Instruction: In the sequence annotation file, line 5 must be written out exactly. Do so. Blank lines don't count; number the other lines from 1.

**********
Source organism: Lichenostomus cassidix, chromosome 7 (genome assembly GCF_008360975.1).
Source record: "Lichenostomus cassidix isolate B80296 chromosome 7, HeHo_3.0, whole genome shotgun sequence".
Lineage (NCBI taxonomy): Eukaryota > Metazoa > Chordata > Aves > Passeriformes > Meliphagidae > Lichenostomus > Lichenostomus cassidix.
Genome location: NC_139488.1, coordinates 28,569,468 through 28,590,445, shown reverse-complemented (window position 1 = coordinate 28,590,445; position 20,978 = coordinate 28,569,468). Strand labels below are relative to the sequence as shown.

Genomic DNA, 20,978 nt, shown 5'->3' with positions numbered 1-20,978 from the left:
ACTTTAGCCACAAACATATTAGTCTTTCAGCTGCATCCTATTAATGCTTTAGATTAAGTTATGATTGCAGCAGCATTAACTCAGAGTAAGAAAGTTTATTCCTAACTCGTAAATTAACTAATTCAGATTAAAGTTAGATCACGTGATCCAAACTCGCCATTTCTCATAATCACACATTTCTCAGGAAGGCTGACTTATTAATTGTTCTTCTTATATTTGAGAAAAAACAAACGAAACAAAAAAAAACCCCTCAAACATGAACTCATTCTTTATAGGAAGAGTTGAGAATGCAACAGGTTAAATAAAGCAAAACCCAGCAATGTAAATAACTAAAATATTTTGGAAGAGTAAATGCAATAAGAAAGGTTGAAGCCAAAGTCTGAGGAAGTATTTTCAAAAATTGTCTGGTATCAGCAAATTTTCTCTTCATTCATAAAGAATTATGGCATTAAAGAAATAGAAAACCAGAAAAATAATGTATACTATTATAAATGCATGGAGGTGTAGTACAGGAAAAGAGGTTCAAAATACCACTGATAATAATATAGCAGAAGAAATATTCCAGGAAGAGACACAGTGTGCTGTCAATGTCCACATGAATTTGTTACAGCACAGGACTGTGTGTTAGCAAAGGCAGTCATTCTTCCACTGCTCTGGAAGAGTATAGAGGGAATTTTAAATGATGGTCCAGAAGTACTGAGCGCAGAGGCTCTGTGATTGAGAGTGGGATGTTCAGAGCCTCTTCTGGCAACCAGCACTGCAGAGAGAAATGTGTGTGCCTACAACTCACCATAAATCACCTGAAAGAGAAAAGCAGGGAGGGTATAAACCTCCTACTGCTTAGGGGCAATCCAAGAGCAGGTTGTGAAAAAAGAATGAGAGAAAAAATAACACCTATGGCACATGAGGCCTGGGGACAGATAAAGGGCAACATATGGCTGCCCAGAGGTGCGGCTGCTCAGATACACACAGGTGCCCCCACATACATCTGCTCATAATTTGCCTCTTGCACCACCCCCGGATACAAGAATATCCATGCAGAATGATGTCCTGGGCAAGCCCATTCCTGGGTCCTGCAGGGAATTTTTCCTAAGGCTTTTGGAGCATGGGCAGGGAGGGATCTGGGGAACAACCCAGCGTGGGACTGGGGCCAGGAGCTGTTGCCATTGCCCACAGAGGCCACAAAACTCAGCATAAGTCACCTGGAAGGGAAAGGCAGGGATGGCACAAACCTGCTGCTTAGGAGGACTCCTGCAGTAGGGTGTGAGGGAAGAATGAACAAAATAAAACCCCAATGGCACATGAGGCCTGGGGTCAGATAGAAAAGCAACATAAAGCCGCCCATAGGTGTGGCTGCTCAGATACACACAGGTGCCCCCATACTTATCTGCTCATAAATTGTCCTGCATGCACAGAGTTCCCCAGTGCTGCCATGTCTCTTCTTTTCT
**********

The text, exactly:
Genomic DNA, 20,978 nt, shown 5'->3' with positions numbered 1-20,978 from the left: